Additionally the questions in the “Find out more” section provide me with an opportunity to develop discussions in class.
Also, the possibility that the articles can be read in a foreign language, for example in English or German (languages which are taught at my school), give students the opportunity to improve their language skills.
What is your advice for scientists that want to work with school kids?
First, it is important for students to understand that somewhere in the world a whole team of scientists zealously work to improve the living conditions of the planet. New findings can help us see the actual state of the planet and give us the big picture of what we need to see. That’s why the Planet Press releases can open new perspectives to students to explore more through the offered material and links or to find answers to some scientific questions, feeding their curiosity and helping them develop awareness regarding the problems which concern us all.
I would suggest one-hour live meetings with scientists and students, whether the scientists are directly addressing kids in the classroom or responding via the internet. Therefore, it is necessary to go over one scientific topic with the students before the meeting in order to allow the students enough time to prepare questions for discussion.
Also, students can be citizen scientists on research teams, and engage in mini projects, such as collecting information from local areas or visiting researchers in the field. Perhaps even some of the students can give new information to researchers!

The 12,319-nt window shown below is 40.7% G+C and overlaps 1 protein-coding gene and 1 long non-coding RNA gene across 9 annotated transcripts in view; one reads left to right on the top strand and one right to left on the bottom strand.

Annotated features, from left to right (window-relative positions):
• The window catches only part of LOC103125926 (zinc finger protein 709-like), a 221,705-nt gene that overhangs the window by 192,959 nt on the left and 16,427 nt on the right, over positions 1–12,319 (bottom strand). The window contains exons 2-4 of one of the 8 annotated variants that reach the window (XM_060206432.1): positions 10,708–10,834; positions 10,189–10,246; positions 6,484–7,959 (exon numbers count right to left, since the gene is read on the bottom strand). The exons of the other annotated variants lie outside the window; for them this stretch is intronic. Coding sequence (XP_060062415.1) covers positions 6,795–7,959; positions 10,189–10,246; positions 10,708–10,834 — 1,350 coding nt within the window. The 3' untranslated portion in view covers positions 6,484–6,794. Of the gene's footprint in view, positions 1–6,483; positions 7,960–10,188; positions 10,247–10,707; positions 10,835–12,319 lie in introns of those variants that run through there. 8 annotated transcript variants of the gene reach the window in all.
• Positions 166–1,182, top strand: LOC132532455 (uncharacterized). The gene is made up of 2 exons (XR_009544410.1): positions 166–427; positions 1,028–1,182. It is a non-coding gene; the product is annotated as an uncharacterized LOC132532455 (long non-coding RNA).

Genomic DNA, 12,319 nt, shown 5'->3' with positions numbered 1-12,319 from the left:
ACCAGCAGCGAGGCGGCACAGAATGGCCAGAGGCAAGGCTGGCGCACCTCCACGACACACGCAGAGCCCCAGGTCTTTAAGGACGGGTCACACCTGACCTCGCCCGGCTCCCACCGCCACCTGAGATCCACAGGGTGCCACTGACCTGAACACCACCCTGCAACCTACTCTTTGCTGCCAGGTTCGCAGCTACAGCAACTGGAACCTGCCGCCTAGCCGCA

I am deeply aware that many scientists suffer from lack of time, but this kind of learning can be really helpful for students.
Interview by Olivia Trani, EGU Communications Officer
Some of Marina’s representative publications over last few years
Miličić, D., Drndarski, M., Trajković J., Savić T., Lučić L., and Pavković-Lučić S. (2018). A matter of health: Evaluation of health habits in pupils in Primary School in Serbia; 4th Balkan Scientific Conference on Biology, Nov. 1st-3rd, 2017. Plovdiv, Bulgaria (in press).
Drndarski, M. and Turšijan, T. (2015). Application of case study method of the conceptual map (brain map) in the realization of the education program content of environmental protection (climate change). Book: Teacher as a researcher: examples of good practice, Ministry of education, science and technological development Republic of Serbia, p. 41-47 (usage the Planet Press articles to create conceptual maps about the climate change) ISBN 978-86-7452-064-2. (in Serbian) (https://www.researchgate.net/publication/279195498_Nastavnik_kao_istrazivac_primeri_dobre_prakse)
Drndarski M. (2015). Experiment-о-mania – Abstract for the EGU General Assembly 2015 – Geophysical Research Abstracts Vol. 17, EGU2015-4692-1, 2015. EGU General Assembly 2015. © Author(s) 2015. CC Attribution 3.0 License.
Drndarski M., (2014). All for the Planet, Planet for All – Abstract for the EGU General Assembly 2014 – Geophysical Research Abstracts Vol. 16, EGU2014-PREVIEW, 2014 EGU General Assembly 2014 © Author(s) 2014. CC Attribution 3.0 License.
Miličić, D., Drndarski, M., Holod, A., Lazić, Z. (2014). Fibonacci and golden ratio in interdisciplinary teaching. Teaching Innovations, XXVII, 2014/4, str. 86–91. (http://scindeks.ceon.rs/Article.aspx?artid=0352-23341404086M&lang=en)